TAMPA - For Martin St. Louis, there was no room to move.
The crowd around him was oppressive, overbearing. It gathered around him, reducing the oxygen, shutting out the light. And, as he had for most of the afternoon, St. Louis searched for answers.
He sat at his locker, large drops of sweat falling from his forehead, puddling on the carpet below.
For most of the day, he had been grabbed, pushed, leaned on, danced with, frustrated, harassed and handled. He was tired. He was also a little ticked.
St. Louis was talking about a fight. He was also talking about a team that, in his estimation, had been about two quarts low in Saturday's 3-0 playoff loss to the Islanders.
"We're not battling hard enough," St. Louis said. "They looked hungrier. I know it's a big game for them, but it's a big game for us, too. They have looked a lot more hungry than we have looked.
"We didn't have enough guts out there, I guess. We weren't desperate enough to win this game. In the playoffs, you have to be desperate every time out. You have to play as if it's your last game."
There was a bit of an edge to St. Louis' voice. Good. He seemed a little disappointed in the home team. Better.
Who else would you ask to ignite a spark in his locker room than St. Louis, the face of this team? Whose voice is going to gather more listeners?
If someone is going to challenge his teammates, and himself, St. Louis needs to be the one.
Two games in, and let's face it, the Lightning are fortunate to be tied in the series. So far, they've been outplayed by the Islanders, and only a glittering performance by Nikolai Khabibulin in Game 1 has Tampa Bay even.
If you had never seen these teams play before, you'd probably guess New York was the No. 1 seed and Tampa Bay the eighth.
To be honest, it has been a tough pair of games for St. Louis, the acknowledged favorite to win the league's MVP trophy. St. Louis has yet to score a goal or an assist in the series. He has had only five shots in two games. On the ice, too, he has been surrounded.
Oh, there was a moment, midway through the first period, where St. Louis had a rare flash of light.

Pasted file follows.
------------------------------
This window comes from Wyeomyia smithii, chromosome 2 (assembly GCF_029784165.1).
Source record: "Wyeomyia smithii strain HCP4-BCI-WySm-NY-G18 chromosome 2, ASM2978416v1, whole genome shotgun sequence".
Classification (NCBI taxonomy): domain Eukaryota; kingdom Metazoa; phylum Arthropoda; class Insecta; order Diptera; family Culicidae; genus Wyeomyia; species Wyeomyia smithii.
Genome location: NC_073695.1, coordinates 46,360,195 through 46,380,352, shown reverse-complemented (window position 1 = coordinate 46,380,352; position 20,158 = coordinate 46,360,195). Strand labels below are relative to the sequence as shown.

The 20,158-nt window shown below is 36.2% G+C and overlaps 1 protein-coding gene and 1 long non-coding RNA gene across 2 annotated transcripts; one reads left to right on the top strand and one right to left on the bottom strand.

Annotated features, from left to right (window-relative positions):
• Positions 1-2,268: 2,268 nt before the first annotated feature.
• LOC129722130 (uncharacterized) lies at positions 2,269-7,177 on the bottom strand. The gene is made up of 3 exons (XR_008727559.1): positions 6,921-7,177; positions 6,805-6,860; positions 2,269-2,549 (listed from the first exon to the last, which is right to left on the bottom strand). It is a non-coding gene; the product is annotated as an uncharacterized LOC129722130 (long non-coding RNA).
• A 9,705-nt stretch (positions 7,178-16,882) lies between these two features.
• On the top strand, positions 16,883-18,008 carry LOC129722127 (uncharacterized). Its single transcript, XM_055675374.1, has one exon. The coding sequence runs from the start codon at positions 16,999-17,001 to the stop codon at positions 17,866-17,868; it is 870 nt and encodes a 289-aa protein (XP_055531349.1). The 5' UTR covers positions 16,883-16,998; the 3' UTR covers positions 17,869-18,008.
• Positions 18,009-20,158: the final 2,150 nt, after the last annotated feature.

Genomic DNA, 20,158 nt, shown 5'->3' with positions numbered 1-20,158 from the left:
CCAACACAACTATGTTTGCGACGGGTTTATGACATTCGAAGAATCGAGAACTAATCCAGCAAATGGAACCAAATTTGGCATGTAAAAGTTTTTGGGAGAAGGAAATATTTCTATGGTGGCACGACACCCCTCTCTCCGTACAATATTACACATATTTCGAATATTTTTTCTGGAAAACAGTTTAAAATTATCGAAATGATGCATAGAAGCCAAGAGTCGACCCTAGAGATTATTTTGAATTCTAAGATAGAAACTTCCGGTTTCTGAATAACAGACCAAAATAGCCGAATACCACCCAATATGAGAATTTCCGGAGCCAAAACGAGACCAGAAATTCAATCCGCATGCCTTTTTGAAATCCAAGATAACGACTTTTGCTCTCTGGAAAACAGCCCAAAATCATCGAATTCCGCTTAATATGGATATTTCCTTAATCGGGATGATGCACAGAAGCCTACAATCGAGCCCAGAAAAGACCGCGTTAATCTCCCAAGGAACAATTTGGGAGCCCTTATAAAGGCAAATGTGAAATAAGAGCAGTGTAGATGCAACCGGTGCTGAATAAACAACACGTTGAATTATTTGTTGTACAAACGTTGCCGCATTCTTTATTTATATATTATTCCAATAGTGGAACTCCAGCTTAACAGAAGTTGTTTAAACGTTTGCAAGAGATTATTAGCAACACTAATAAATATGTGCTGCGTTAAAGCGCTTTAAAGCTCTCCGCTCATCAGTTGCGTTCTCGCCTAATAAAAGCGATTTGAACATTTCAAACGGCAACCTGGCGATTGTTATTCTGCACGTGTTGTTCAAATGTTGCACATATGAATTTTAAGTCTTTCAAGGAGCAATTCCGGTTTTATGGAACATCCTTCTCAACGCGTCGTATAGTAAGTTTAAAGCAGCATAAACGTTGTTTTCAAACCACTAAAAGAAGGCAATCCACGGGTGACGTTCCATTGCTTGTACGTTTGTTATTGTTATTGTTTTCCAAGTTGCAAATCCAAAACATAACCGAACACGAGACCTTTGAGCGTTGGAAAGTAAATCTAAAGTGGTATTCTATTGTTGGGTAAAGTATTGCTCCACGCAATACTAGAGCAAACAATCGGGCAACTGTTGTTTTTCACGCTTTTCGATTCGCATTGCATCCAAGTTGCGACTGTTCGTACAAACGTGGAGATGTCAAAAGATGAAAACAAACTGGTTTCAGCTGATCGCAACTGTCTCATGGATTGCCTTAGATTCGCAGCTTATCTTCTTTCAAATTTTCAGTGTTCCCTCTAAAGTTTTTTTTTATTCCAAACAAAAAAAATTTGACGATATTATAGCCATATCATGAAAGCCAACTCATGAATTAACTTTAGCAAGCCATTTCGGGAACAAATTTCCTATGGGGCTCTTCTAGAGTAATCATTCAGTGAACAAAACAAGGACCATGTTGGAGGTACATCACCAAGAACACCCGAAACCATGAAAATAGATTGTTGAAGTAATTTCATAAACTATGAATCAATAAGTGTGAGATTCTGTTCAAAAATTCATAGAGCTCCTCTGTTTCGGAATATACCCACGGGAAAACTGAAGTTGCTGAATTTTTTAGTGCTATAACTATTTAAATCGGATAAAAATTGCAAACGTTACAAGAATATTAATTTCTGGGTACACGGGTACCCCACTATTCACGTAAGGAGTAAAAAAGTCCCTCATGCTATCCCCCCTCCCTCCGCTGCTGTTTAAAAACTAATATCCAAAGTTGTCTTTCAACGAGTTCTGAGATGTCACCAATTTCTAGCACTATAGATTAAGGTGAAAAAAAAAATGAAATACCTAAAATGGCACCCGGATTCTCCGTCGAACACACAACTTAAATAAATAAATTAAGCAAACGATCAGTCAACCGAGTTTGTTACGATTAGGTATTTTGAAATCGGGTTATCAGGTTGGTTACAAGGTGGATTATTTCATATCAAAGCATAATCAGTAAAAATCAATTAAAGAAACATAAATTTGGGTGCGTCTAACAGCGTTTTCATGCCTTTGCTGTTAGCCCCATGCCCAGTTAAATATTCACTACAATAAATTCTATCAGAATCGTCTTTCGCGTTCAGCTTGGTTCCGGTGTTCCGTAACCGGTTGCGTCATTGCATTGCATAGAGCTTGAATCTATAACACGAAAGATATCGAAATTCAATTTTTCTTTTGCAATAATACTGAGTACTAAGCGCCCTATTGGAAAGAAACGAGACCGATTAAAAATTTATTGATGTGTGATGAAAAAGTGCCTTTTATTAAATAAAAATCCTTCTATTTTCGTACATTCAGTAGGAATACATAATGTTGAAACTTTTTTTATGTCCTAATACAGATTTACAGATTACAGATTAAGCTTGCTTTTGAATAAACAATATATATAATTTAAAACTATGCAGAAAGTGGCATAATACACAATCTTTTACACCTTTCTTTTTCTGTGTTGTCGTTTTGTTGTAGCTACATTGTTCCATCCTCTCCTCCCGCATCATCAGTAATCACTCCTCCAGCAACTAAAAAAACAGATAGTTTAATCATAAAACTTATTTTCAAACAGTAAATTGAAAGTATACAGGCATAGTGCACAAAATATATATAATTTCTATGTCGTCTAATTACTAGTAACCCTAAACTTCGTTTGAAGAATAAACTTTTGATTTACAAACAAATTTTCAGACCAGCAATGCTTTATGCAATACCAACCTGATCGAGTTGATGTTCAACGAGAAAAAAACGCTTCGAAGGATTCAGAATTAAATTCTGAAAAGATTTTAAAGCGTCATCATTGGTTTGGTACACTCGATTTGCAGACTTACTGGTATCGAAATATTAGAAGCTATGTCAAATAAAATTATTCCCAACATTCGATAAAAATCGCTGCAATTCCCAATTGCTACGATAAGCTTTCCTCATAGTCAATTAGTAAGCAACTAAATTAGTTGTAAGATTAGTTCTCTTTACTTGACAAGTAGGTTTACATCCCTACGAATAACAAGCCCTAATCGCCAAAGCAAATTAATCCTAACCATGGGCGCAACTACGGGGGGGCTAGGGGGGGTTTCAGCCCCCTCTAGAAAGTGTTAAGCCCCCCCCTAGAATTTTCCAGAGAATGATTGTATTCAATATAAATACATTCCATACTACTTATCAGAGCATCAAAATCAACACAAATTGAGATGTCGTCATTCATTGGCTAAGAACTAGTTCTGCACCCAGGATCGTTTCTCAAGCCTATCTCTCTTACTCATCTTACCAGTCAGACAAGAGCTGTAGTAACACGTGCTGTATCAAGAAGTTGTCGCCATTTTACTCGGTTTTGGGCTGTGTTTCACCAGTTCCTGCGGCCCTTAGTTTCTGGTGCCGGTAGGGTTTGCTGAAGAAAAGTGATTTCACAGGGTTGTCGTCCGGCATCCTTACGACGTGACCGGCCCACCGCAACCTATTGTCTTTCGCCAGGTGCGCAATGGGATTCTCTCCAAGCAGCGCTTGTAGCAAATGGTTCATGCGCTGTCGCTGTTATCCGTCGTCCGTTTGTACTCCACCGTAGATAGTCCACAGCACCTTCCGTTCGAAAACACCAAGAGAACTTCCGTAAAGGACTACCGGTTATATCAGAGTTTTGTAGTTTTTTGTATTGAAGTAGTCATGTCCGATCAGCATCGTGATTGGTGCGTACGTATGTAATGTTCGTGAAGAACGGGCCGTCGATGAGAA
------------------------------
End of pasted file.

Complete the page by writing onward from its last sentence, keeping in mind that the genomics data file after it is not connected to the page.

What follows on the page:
Playing shorthanded, he had the puck on his stick in open ice. St. Louis broke ahead, bearing down on the Islanders' Rick DiPietro, but Radek Martinek - translated loosely: A pain in Martin's neck - got his stick on St. Louis' stick and altered the shot.
"I guess he made a great play," St. Louis said. "They didn't call a penalty, so it must have been a good play."
It has gone that way for St. Louis. The Islanders are a tough matchup for him. They are a trapping, clogging, body-jostling team, and they seem to chew up a lot of territory on the ice.
St. Louis, on the other hand, is at his best when he is operating in space, darting through defenders like a water bug on caffeine.
Against the Islanders, it has been all dirt roads and detour signs. Every path St. Louis takes seems to turn into a traffic jam. It has been that way all season.
In the four regular season games, St. Louis had no goals and one assist.
And still, the Lightning need him desperately to lead the charge. It is the playoffs. Stars need to play like stars. MVP favorites need to show what the voters were thinking.
"Am I disappointed?" St. Louis said. "Yes, but it's not time to feel sorry for yourself. It's time to look ahead and kick it into an extra gear and try to do some damage.
"I know I have to get it going. I have to have something to show for it. I'm not looking for anyone else to do it. I've had two breakaways in two games. If I had made those, it could be a different story."
Give credit to the Islanders. So far, their plan seems to be to force St. Louis wide, to lean on him, to see just how quick he is when he has to wear, say, Adrian Aucoin as an overcoat.
"I'm working," St. Louis said. "I have to work harder."
Fact is, the Islanders' defense has been so strong, you'd think the Lightning was playing the '85 Bears.
The top four regular-season scorers on the team are still without a point in the series. Think of it this way: Tampa Bay's best shot at scoring Saturday was in its kicking game. That was before officials disallowed a goal by Vinny "The Toe" Lecavalier.
Eventually, the urgency to score will flood across all of them, Lecavalier and Brad Richards and Cory Stillman. As always, however, the pressure starts with St. Louis. All eyes are on him. All ears, too.
"Our battle meter is not where it's supposed to be," St. Louis said. "We might be able to get by on finesse during the regular season, but there is more than finesse in the playoffs and right now, we're not showing it."
A year ago, there were similar questions about the Lightning, about St. Louis. Tampa Bay had lost its first playoff games to Washington, and St. Louis hadn't scored a goal in either. Things looked fairly desperate then, too. That was before St. Louis caught a spark and scored seven goals in his next nine games.
This time, the pressure is on St. Louis to do it again.
He has called out his team. Who else should be the first to answer?